Furniture seller Lombok has become the first UK company to be fined for breaking the law that stops illegal timber accessing the UK market.
Lombok has been fined £5,000 by a criminal court for failing to check the risk of illegal timber in its supply chain (due diligence). The company had placed a sideboard on the market which was imported from India without carrying out the required due diligence assessment, breaking UK and EU law.
ClientEarth forest lawyer Diane de Rouvre said: “This decision sets an important precedent for the UK timber industry and shows the UK remains committed to the principles in the EU Timber Regulation. This effort needs to be replicated across the EU to stop illegal timber products being placed on the market.
“Authorities must act as soon as possible when companies are found to be breaking these laws, to protect consumers and companies actively abiding by the law.”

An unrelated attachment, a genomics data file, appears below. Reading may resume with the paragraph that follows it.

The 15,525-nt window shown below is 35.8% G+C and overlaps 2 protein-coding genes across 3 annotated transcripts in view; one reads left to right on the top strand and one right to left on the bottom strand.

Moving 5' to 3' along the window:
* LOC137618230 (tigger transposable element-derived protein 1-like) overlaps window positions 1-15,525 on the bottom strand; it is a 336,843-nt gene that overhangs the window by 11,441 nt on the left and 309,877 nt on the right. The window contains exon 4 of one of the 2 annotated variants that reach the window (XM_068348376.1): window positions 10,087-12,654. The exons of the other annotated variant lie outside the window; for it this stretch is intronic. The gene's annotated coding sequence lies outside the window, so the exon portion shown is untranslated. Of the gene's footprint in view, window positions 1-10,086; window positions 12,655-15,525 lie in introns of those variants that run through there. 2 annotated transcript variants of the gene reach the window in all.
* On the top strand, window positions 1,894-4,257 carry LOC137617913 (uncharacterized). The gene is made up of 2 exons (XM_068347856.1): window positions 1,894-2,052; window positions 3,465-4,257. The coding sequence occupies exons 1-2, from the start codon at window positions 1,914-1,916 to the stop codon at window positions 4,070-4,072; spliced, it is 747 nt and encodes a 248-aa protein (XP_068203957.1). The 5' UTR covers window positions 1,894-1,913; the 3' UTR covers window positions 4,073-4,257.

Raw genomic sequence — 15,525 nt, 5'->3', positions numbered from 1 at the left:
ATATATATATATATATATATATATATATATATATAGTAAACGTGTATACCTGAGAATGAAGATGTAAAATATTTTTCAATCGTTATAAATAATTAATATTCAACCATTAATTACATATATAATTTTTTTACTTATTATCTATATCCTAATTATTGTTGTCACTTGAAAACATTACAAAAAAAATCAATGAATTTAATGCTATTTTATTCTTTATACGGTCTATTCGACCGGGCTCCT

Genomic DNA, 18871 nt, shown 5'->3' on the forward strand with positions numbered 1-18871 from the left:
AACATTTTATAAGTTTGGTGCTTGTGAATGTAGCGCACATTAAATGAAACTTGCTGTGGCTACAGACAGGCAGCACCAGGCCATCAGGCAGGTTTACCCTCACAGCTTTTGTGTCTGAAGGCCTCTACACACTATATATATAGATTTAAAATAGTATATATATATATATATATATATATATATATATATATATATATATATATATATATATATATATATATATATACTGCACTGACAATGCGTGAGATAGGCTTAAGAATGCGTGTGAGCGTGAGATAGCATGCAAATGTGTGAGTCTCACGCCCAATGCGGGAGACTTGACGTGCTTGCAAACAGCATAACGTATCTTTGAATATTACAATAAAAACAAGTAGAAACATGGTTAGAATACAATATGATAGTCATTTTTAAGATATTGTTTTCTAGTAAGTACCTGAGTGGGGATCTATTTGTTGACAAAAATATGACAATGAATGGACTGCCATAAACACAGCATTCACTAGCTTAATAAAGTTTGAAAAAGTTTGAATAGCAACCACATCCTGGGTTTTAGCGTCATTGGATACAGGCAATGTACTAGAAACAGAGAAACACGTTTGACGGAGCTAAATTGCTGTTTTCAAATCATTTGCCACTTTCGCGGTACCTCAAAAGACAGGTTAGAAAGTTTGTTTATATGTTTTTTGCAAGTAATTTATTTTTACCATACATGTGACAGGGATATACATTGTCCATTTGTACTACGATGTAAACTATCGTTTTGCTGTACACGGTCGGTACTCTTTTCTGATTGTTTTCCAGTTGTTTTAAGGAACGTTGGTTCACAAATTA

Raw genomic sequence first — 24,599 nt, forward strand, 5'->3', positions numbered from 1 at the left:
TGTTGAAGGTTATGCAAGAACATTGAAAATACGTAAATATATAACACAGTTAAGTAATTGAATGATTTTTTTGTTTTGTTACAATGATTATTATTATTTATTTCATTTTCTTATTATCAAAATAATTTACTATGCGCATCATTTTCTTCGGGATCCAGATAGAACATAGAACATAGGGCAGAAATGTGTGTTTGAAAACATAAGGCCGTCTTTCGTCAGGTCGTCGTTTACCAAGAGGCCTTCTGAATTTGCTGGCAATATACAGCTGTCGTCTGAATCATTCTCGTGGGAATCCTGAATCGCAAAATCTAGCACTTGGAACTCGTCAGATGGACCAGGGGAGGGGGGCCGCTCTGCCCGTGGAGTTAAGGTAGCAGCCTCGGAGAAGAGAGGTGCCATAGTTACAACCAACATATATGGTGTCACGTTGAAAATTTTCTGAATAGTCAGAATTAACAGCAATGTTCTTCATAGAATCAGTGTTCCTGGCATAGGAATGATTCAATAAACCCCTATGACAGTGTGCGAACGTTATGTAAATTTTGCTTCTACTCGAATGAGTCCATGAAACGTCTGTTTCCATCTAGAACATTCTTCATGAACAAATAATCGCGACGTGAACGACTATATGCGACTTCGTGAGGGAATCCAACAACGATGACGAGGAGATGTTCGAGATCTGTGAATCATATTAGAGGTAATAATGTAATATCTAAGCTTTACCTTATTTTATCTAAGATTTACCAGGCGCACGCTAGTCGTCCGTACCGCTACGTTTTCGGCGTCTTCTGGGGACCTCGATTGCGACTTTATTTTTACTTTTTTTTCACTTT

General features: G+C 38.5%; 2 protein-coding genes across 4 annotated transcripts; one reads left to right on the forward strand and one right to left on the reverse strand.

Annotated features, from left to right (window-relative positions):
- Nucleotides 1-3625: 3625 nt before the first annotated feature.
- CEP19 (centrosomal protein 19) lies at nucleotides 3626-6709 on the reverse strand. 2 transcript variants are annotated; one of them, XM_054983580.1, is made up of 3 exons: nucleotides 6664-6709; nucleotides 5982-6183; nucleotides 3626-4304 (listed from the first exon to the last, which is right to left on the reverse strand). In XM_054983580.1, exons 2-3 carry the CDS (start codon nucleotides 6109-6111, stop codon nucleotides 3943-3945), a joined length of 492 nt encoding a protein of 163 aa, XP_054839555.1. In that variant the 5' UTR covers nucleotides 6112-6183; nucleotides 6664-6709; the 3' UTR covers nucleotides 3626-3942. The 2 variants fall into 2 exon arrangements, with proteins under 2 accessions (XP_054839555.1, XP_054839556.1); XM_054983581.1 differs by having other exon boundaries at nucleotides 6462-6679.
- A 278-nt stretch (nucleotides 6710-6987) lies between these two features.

The EU Timber Regulation seeks to prevent illegally harvested timber and timber products being placed on the EU market, and requires companies to check the risk of illegality in their timber supply chains.
This is not the first time that Lombok has breached this obligation, receiving warnings and requests to take action back in 2015.
Over the past two years, a real appetite for stronger EUTR enforcement has emerged in some EU countries. Authorities in Sweden and the Netherlands have imposed fines on companies for breaching the EUTR, and another recent case sees teak importers facing sanctions in the Netherlands.